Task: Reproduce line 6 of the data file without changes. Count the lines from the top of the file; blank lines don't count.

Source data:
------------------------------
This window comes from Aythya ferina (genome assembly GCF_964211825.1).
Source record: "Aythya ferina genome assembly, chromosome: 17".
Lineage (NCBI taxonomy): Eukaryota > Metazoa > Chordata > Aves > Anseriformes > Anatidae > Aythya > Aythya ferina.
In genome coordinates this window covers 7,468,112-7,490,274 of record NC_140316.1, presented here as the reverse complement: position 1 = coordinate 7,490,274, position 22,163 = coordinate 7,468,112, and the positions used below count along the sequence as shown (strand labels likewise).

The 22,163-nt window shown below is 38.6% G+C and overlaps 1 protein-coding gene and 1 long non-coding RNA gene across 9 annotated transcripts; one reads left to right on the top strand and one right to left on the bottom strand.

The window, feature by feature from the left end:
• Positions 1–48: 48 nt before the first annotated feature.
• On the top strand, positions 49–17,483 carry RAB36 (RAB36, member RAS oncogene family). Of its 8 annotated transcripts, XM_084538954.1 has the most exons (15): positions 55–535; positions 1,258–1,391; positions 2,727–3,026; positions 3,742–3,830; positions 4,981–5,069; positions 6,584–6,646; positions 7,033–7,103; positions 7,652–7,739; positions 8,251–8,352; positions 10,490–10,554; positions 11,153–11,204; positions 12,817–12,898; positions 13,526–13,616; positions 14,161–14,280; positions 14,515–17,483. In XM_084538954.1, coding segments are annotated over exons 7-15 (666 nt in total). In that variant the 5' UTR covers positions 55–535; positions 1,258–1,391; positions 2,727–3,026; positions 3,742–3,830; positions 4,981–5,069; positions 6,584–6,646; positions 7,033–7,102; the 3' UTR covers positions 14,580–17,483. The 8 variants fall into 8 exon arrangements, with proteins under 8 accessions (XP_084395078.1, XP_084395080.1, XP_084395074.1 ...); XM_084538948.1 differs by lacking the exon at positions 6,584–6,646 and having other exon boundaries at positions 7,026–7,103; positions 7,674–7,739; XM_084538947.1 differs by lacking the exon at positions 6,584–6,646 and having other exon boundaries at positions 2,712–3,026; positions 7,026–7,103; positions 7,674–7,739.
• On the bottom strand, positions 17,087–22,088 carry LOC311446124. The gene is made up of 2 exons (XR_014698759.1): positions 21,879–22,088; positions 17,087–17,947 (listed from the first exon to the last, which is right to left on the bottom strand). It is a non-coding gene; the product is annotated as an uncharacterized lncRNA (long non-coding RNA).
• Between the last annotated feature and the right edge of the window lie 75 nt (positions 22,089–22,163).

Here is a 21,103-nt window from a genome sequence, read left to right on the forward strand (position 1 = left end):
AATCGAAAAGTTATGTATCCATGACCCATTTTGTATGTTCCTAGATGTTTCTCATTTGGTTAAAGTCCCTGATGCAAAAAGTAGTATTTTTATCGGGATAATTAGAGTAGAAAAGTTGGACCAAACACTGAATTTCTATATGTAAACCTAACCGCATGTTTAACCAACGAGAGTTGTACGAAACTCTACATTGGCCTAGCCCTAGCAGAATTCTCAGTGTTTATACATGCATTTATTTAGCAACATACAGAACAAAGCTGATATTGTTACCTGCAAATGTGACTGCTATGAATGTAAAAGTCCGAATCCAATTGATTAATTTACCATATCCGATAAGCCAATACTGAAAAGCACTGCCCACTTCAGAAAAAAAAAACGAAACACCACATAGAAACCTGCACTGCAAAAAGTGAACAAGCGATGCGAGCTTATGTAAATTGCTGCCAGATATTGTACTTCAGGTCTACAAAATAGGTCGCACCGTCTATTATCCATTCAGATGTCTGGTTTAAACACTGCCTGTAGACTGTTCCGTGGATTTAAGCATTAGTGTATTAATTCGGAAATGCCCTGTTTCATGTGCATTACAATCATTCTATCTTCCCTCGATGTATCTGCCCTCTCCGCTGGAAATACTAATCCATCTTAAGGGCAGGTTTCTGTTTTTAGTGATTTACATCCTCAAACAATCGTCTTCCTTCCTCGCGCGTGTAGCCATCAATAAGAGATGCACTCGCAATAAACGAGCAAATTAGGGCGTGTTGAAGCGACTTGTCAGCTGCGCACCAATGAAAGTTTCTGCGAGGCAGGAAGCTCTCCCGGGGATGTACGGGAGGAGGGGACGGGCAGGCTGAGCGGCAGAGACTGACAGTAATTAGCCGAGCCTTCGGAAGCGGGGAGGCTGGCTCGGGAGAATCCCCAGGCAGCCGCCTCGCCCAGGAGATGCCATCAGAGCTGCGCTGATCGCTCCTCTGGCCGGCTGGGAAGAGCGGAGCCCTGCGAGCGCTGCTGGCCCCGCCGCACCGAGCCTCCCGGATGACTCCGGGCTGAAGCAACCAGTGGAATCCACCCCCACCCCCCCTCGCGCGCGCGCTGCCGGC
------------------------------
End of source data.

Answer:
The window, feature by feature from the left end: